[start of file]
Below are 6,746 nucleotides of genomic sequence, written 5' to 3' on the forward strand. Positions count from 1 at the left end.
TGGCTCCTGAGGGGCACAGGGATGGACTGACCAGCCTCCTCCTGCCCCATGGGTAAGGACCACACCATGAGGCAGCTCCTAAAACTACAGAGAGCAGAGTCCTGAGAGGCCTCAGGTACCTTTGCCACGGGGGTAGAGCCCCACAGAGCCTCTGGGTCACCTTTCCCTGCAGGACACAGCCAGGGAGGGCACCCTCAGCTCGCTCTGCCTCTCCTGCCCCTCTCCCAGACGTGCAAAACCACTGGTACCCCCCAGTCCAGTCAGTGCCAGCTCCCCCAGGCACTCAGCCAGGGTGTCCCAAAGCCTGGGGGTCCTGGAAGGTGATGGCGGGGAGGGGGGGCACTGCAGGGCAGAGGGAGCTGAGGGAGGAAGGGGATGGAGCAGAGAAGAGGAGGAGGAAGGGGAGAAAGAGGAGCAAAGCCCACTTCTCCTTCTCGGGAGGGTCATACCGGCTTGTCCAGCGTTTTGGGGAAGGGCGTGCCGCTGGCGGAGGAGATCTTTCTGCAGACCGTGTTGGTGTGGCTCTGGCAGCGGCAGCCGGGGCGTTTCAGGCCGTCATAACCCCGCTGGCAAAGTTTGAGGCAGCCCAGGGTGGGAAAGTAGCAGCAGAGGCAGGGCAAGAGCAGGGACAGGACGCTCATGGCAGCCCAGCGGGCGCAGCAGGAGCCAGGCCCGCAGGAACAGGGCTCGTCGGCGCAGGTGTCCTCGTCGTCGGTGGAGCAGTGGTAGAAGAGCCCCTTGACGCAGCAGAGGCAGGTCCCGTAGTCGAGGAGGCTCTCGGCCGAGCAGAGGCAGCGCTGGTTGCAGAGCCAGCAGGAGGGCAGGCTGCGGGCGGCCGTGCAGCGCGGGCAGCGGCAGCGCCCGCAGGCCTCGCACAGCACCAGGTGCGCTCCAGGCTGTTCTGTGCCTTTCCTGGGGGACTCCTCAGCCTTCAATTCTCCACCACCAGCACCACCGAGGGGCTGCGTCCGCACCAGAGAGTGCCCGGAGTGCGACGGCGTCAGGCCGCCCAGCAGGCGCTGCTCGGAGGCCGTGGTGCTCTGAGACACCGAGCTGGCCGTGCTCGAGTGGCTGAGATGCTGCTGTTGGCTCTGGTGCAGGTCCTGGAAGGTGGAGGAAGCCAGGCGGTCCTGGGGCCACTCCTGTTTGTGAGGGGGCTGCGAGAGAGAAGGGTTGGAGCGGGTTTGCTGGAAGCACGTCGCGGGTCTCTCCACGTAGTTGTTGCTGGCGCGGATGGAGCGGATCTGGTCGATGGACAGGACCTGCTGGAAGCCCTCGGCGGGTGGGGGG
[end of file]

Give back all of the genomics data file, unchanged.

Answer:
Below are 6,746 nucleotides of genomic sequence, written 5' to 3' on the forward strand. Positions count from 1 at the left end.
TGGCTCCTGAGGGGCACAGGGATGGACTGACCAGCCTCCTCCTGCCCCATGGGTAAGGACCACACCATGAGGCAGCTCCTAAAACTACAGAGAGCAGAGTCCTGAGAGGCCTCAGGTACCTTTGCCACGGGGGTAGAGCCCCACAGAGCCTCTGGGTCACCTTTCCCTGCAGGACACAGCCAGGGAGGGCACCCTCAGCTCGCTCTGCCTCTCCTGCCCCTCTCCCAGACGTGCAAAACCACTGGTACCCCCCAGTCCAGTCAGTGCCAGCTCCCCCAGGCACTCAGCCAGGGTGTCCCAAAGCCTGGGGGTCCTGGAAGGTGATGGCGGGGAGGGGGGGCACTGCAGGGCAGAGGGAGCTGAGGGAGGAAGGGGATGGAGCAGAGAAGAGGAGGAGGAAGGGGAGAAAGAGGAGCAAAGCCCACTTCTCCTTCTCGGGAGGGTCATACCGGCTTGTCCAGCGTTTTGGGGAAGGGCGTGCCGCTGGCGGAGGAGATCTTTCTGCAGACCGTGTTGGTGTGGCTCTGGCAGCGGCAGCCGGGGCGTTTCAGGCCGTCATAACCCCGCTGGCAAAGTTTGAGGCAGCCCAGGGTGGGAAAGTAGCAGCAGAGGCAGGGCAAGAGCAGGGACAGGACGCTCATGGCAGCCCAGCGGGCGCAGCAGGAGCCAGGCCCGCAGGAACAGGGCTCGTCGGCGCAGGTGTCCTCGTCGTCGGTGGAGCAGTGGTAGAAGAGCCCCTTGACGCAGCAGAGGCAGGTCCCGTAGTCGAGGAGGCTCTCGGCCGAGCAGAGGCAGCGCTGGTTGCAGAGCCAGCAGGAGGGCAGGCTGCGGGCGGCCGTGCAGCGCGGGCAGCGGCAGCGCCCGCAGGCCTCGCACAGCACCAGGTGCGCTCCAGGCTGTTCTGTGCCTTTCCTGGGGGACTCCTCAGCCTTCAATTCTCCACCACCAGCACCACCGAGGGGCTGCGTCCGCACCAGAGAGTGCCCGGAGTGCGACGGCGTCAGGCCGCCCAGCAGGCGCTGCTCGGAGGCCGTGGTGCTCTGAGACACCGAGCTGGCCGTGCTCGAGTGGCTGAGATGCTGCTGTTGGCTCTGGTGCAGGTCCTGGAAGGTGGAGGAAGCCAGGCGGTCCTGGGGCCACTCCTGTTTGTGAGGGGGCTGCGAGAGAGAAGGGTTGGAGCGGGTTTGCTGGAAGCACGTCGCGGGTCTCTCCACGTAGTTGTTGCTGGCGCGGATGGAGCGGATCTGGTCGATGGACAGGACCTGCTGGAAGCCCTCGGCGGGTGGGGGG